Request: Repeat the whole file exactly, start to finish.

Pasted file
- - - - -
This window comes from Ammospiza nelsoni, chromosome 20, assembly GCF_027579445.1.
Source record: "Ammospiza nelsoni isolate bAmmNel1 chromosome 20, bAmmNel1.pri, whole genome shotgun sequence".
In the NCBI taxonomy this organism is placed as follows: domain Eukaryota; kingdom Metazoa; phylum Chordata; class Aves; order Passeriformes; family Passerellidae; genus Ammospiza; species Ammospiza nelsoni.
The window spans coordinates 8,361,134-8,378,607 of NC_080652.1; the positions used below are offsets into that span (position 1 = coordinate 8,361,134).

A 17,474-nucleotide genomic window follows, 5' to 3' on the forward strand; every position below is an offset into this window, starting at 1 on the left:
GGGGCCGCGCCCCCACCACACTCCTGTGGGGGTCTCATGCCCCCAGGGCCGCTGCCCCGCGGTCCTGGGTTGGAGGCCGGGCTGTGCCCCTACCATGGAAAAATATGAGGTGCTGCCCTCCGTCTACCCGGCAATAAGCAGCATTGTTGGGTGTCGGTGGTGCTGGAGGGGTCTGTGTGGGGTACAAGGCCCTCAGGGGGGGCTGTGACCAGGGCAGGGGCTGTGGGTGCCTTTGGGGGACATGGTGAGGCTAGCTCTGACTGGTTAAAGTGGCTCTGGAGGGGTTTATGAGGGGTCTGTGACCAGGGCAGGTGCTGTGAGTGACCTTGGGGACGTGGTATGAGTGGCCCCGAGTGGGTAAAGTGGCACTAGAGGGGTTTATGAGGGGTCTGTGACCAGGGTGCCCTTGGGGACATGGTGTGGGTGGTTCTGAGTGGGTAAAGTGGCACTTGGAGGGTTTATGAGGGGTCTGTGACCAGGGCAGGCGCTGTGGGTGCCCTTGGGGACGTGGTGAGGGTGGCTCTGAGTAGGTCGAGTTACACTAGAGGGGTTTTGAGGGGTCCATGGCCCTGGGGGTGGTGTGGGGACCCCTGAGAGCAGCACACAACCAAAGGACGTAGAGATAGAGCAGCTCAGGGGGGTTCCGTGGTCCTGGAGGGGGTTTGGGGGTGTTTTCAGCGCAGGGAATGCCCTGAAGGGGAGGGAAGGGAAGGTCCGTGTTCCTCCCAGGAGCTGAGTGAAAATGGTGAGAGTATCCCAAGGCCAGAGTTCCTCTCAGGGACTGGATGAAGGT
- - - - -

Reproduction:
This window comes from Ammospiza nelsoni, chromosome 20, assembly GCF_027579445.1.
Source record: "Ammospiza nelsoni isolate bAmmNel1 chromosome 20, bAmmNel1.pri, whole genome shotgun sequence".
In the NCBI taxonomy this organism is placed as follows: domain Eukaryota; kingdom Metazoa; phylum Chordata; class Aves; order Passeriformes; family Passerellidae; genus Ammospiza; species Ammospiza nelsoni.
The window spans coordinates 8,361,134-8,378,607 of NC_080652.1; the positions used below are offsets into that span (position 1 = coordinate 8,361,134).

A 17,474-nucleotide genomic window follows, 5' to 3' on the forward strand; every position below is an offset into this window, starting at 1 on the left:
GGGGCCGCGCCCCCACCACACTCCTGTGGGGGTCTCATGCCCCCAGGGCCGCTGCCCCGCGGTCCTGGGTTGGAGGCCGGGCTGTGCCCCTACCATGGAAAAATATGAGGTGCTGCCCTCCGTCTACCCGGCAATAAGCAGCATTGTTGGGTGTCGGTGGTGCTGGAGGGGTCTGTGTGGGGTACAAGGCCCTCAGGGGGGGCTGTGACCAGGGCAGGGGCTGTGGGTGCCTTTGGGGGACATGGTGAGGCTAGCTCTGACTGGTTAAAGTGGCTCTGGAGGGGTTTATGAGGGGTCTGTGACCAGGGCAGGTGCTGTGAGTGACCTTGGGGACGTGGTATGAGTGGCCCCGAGTGGGTAAAGTGGCACTAGAGGGGTTTATGAGGGGTCTGTGACCAGGGTGCCCTTGGGGACATGGTGTGGGTGGTTCTGAGTGGGTAAAGTGGCACTTGGAGGGTTTATGAGGGGTCTGTGACCAGGGCAGGCGCTGTGGGTGCCCTTGGGGACGTGGTGAGGGTGGCTCTGAGTAGGTCGAGTTACACTAGAGGGGTTTTGAGGGGTCCATGGCCCTGGGGGTGGTGTGGGGACCCCTGAGAGCAGCACACAACCAAAGGACGTAGAGATAGAGCAGCTCAGGGGGGTTCCGTGGTCCTGGAGGGGGTTTGGGGGTGTTTTCAGCGCAGGGAATGCCCTGAAGGGGAGGGAAGGGAAGGTCCGTGTTCCTCCCAGGAGCTGAGTGAAAATGGTGAGAGTATCCCAAGGCCAGAGTTCCTCTCAGGGACTGGATGAAGGT